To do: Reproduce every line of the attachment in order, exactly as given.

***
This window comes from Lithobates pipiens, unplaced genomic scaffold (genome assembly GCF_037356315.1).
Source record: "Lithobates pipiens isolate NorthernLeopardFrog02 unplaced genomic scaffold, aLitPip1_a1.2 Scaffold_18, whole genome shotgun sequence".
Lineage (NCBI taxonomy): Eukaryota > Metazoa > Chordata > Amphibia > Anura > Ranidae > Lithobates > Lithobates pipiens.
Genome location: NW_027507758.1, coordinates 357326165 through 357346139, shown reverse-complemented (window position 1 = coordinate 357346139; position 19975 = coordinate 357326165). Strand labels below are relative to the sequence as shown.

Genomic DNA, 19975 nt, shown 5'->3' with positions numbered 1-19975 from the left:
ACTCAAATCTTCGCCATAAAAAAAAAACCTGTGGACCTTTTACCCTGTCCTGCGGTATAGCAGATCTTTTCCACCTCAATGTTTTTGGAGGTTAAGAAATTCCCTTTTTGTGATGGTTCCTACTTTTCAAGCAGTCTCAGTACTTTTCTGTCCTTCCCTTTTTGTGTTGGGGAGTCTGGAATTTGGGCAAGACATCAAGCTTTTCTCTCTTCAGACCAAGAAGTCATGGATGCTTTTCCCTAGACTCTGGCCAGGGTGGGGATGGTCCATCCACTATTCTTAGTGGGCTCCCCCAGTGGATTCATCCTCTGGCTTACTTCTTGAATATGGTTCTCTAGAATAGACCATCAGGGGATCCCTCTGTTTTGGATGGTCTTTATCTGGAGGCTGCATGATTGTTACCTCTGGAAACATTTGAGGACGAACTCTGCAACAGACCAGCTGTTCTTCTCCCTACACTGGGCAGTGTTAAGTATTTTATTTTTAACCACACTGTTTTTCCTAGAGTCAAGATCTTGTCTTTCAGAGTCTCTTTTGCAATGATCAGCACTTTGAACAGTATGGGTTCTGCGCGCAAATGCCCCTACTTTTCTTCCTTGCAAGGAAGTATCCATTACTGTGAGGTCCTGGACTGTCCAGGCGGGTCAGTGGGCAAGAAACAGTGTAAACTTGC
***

This window comes from Lithobates pipiens, unplaced genomic scaffold (genome assembly GCF_037356315.1).
Source record: "Lithobates pipiens isolate NorthernLeopardFrog02 unplaced genomic scaffold, aLitPip1_a1.2 Scaffold_18, whole genome shotgun sequence".
Lineage (NCBI taxonomy): Eukaryota > Metazoa > Chordata > Amphibia > Anura > Ranidae > Lithobates > Lithobates pipiens.
Genome location: NW_027507758.1, coordinates 357326165 through 357346139, shown reverse-complemented (window position 1 = coordinate 357346139; position 19975 = coordinate 357326165). Strand labels below are relative to the sequence as shown.

Genomic DNA, 19975 nt, shown 5'->3' with positions numbered 1-19975 from the left:
ACTCAAATCTTCGCCATAAAAAAAAAACCTGTGGACCTTTTACCCTGTCCTGCGGTATAGCAGATCTTTTCCACCTCAATGTTTTTGGAGGTTAAGAAATTCCCTTTTTGTGATGGTTCCTACTTTTCAAGCAGTCTCAGTACTTTTCTGTCCTTCCCTTTTTGTGTTGGGGAGTCTGGAATTTGGGCAAGACATCAAGCTTTTCTCTCTTCAGACCAAGAAGTCATGGATGCTTTTCCCTAGACTCTGGCCAGGGTGGGGATGGTCCATCCACTATTCTTAGTGGGCTCCCCCAGTGGATTCATCCTCTGGCTTACTTCTTGAATATGGTTCTCTAGAATAGACCATCAGGGGATCCCTCTGTTTTGGATGGTCTTTATCTGGAGGCTGCATGATTGTTACCTCTGGAAACATTTGAGGACGAACTCTGCAACAGACCAGCTGTTCTTCTCCCTACACTGGGCAGTGTTAAGTATTTTATTTTTAACCACACTGTTTTTCCTAGAGTCAAGATCTTGTCTTTCAGAGTCTCTTTTGCAATGATCAGCACTTTGAACAGTATGGGTTCTGCGCGCAAATGCCCCTACTTTTCTTCCTTGCAAGGAAGTATCCATTACTGTGAGGTCCTGGACTGTCCAGGCGGGTCAGTGGGCAAGAAACAGTGTAAACTTGC